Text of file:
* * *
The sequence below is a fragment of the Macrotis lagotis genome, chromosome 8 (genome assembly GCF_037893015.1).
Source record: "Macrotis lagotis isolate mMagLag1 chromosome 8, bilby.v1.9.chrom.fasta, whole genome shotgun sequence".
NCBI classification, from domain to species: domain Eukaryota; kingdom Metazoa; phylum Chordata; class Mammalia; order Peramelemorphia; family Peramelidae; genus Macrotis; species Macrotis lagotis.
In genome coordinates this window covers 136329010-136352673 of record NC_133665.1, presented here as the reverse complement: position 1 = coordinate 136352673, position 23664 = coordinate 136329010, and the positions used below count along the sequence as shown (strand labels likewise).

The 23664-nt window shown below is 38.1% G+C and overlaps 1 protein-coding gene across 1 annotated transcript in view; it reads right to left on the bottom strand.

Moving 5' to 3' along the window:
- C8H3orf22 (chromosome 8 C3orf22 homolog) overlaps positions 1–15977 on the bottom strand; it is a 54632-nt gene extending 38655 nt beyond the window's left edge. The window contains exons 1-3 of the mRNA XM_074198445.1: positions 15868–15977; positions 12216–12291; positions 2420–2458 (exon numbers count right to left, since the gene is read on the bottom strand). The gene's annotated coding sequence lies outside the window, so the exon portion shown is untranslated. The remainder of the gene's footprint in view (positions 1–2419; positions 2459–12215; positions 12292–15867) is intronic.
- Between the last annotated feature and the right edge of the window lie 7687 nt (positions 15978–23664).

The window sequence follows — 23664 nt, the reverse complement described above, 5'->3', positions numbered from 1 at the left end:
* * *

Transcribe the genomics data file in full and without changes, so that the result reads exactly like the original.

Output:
The sequence below is a fragment of the Macrotis lagotis genome, chromosome 8 (genome assembly GCF_037893015.1).
Source record: "Macrotis lagotis isolate mMagLag1 chromosome 8, bilby.v1.9.chrom.fasta, whole genome shotgun sequence".
NCBI classification, from domain to species: domain Eukaryota; kingdom Metazoa; phylum Chordata; class Mammalia; order Peramelemorphia; family Peramelidae; genus Macrotis; species Macrotis lagotis.
In genome coordinates this window covers 136329010-136352673 of record NC_133665.1, presented here as the reverse complement: position 1 = coordinate 136352673, position 23664 = coordinate 136329010, and the positions used below count along the sequence as shown (strand labels likewise).

The 23664-nt window shown below is 38.1% G+C and overlaps 1 protein-coding gene across 1 annotated transcript in view; it reads right to left on the bottom strand.

Moving 5' to 3' along the window:
- C8H3orf22 (chromosome 8 C3orf22 homolog) overlaps positions 1–15977 on the bottom strand; it is a 54632-nt gene extending 38655 nt beyond the window's left edge. The window contains exons 1-3 of the mRNA XM_074198445.1: positions 15868–15977; positions 12216–12291; positions 2420–2458 (exon numbers count right to left, since the gene is read on the bottom strand). The gene's annotated coding sequence lies outside the window, so the exon portion shown is untranslated. The remainder of the gene's footprint in view (positions 1–2419; positions 2459–12215; positions 12292–15867) is intronic.
- Between the last annotated feature and the right edge of the window lie 7687 nt (positions 15978–23664).

The window sequence follows — 23664 nt, the reverse complement described above, 5'->3', positions numbered from 1 at the left end: